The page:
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Title: Frontline radiographic human capital development : a case of Zambia and way foward
Authors: Munsanje, Foster 
Issue Date: 13-Jun-2014
The shortage of radiologists in Zambia has persistently made the provision of equitable access to optimum radiological services unattainable in the current radiological service delivery system, while equity in distribution of cost-effective and quality healthcare service as closer to the community as possible is at the core of Zambia’s vision in the National Health Strategic Plan. This vision is maintained in Zambia’s Sixth National Development Plan, for the period 2011 to 2015. The number of radiologists as low as three radiologists, for a population of thirteen million people, makes the possibility of ever providing optimum radiological services equitably accessible to the community unattainable, without launching and upholding a precise remedial intervention.
The purpose of the study was to develop a framework for sustainable radiographic human capital developmental guidelines embracing advanced radiographic practice and optimum radiological services, with special focus on hospitals without radiologists. The objectives were to: a) analyse the existing radiographic services and/or practices in rural Zambian hospitals without radiologists; b) examine the views of radiographers, physicians, and patients in hospitals without radiologists, regarding adequacy of radiological service delivery; (c) determine desirable competencies for frontline radiographers in comprehensive radiological service delivery, as well as the benefits of such competencies to the community and the health service facilities; d) analyse the healthcare managements’ expectations regarding frontline radiographers’ capabilities in rendering comprehensive radiological services in healthcare settings without the radiologists, e) formulate, implement, and evaluate a training programme for radiographers for comprehensive radiological services; with specific references to client (physician and patient) satisfaction and radiographic competencies; and (f) develop a framework for human capital development for frontline radiographers in providing comprehensive radiological services.
The Accenture Human Capital Development Framework (AHCDF) was employed as the theoretical framework to link all key aspects of the inquiry (Thomas, Cheese and Benton, 2003). An Action Research design was used involving multidisciplinary participation, including patients, in the five cyclical phases of the Action Research design; diagnosing, planning, acting, evaluating, and specifying learning. The route of knowledge generation and application was guided by retroductive or abductive cyclical logical process. The interviews, document analysis, and questionnaires were applied to obtain data, whereas a designed training programme for frontline radiographers was piloted and evaluated within this study. The study’s data management and analysis were largely by qualitative methods, though quantitative aspects involving percentages as in descriptive statistics were also involved where appropriate.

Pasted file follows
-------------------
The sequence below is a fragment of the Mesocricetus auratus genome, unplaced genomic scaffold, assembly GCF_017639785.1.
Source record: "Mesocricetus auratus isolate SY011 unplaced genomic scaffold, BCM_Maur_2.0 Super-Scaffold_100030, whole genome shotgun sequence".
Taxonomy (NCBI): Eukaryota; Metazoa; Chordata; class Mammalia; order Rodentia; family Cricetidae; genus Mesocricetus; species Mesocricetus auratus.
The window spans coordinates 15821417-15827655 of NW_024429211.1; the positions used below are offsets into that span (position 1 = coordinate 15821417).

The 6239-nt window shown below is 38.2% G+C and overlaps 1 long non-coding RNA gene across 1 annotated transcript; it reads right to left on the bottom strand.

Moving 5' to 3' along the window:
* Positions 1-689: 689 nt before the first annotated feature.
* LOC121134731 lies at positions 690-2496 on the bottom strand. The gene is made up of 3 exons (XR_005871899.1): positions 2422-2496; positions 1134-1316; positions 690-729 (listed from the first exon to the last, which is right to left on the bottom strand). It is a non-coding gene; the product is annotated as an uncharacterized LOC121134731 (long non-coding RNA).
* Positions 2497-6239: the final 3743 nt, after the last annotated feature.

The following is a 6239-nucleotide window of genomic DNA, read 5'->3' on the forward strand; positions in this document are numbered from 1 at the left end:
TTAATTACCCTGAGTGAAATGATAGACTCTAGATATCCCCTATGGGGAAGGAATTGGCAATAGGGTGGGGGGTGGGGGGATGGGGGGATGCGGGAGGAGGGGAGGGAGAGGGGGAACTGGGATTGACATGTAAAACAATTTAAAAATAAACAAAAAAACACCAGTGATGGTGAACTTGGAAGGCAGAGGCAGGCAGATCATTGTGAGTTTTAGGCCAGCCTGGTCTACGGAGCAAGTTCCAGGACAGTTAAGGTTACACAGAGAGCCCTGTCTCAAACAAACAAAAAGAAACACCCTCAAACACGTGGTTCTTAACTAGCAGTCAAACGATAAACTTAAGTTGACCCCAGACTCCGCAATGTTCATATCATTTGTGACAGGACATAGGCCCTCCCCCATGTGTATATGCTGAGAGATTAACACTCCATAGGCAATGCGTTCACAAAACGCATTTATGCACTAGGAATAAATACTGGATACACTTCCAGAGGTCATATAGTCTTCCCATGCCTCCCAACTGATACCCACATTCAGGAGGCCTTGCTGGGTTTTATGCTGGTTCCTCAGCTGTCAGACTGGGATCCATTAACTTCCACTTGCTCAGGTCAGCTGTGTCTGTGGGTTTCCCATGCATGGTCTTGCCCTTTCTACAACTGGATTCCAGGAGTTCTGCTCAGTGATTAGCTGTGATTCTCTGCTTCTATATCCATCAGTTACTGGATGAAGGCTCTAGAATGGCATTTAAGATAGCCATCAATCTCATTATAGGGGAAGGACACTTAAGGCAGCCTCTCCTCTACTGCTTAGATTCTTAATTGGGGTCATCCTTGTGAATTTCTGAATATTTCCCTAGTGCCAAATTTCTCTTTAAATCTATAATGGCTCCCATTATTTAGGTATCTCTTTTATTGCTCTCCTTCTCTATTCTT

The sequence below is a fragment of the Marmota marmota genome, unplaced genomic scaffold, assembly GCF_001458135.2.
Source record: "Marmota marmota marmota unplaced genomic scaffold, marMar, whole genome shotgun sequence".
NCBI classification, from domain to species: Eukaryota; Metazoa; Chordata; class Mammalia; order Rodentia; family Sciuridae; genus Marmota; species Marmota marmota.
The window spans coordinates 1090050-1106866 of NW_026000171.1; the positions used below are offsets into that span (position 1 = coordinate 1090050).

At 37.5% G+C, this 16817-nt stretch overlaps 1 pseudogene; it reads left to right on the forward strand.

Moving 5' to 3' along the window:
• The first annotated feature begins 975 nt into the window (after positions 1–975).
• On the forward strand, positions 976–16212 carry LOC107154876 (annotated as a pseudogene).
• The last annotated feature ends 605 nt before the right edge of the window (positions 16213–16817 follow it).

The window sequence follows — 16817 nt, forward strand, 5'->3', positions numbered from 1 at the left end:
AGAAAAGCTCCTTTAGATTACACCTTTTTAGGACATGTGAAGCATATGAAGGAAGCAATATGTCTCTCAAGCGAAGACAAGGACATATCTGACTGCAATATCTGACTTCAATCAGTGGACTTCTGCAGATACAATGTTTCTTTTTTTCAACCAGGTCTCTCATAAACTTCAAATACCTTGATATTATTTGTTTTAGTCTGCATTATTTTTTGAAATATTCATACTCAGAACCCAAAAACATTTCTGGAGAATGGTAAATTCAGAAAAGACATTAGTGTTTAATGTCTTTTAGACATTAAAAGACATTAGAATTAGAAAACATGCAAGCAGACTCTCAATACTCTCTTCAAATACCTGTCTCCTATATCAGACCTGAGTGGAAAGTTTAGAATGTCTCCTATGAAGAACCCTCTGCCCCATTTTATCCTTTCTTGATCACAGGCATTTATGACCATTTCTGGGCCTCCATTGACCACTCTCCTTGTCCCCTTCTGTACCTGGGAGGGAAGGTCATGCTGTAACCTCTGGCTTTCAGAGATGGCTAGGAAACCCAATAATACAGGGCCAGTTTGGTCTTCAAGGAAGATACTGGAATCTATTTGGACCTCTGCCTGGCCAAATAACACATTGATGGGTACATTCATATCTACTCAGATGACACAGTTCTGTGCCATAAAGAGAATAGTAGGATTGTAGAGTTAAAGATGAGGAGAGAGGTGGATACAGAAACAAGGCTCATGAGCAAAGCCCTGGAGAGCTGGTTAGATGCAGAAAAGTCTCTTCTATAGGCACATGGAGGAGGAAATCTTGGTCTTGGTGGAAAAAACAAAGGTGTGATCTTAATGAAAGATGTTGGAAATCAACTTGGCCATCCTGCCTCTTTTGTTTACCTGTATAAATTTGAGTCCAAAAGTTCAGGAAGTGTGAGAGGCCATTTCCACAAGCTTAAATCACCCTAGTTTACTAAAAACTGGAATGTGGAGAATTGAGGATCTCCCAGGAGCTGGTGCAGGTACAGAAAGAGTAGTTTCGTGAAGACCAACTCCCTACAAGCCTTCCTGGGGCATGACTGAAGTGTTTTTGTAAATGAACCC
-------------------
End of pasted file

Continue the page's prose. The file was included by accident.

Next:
The discussion, integrates the research findings under appropriate themes of the theoretical framework. An investment perspective in AHCDF is linked to ways of investing in radiographers’ education and training towards extended roles is discussed. The radiographers’ extended roles are seen as a catalyst to desirable radiological technology, radiological service designs, and corresponding radiological service outcome. The benefit of this proposed investment is seen as promoting equitable access to radiological services, with averted or reduced costs ascribed to referrals of patients among hospitals. Consequently, incomes of households and healthcare institutions would be preserved for poverty reduction by reduced referral-related costs. The researcher-devised frontline radiographic human capital developmental (FRHCD) conceptual framework is developed and a way forward recommended.
Submitted in compliance with the requirement for Degree of Doctor of Technology: Radiography, Durban University of Technology, Durban, South Africa, 2013.
Appears in Collections:Theses and dissertations (Health Sciences)

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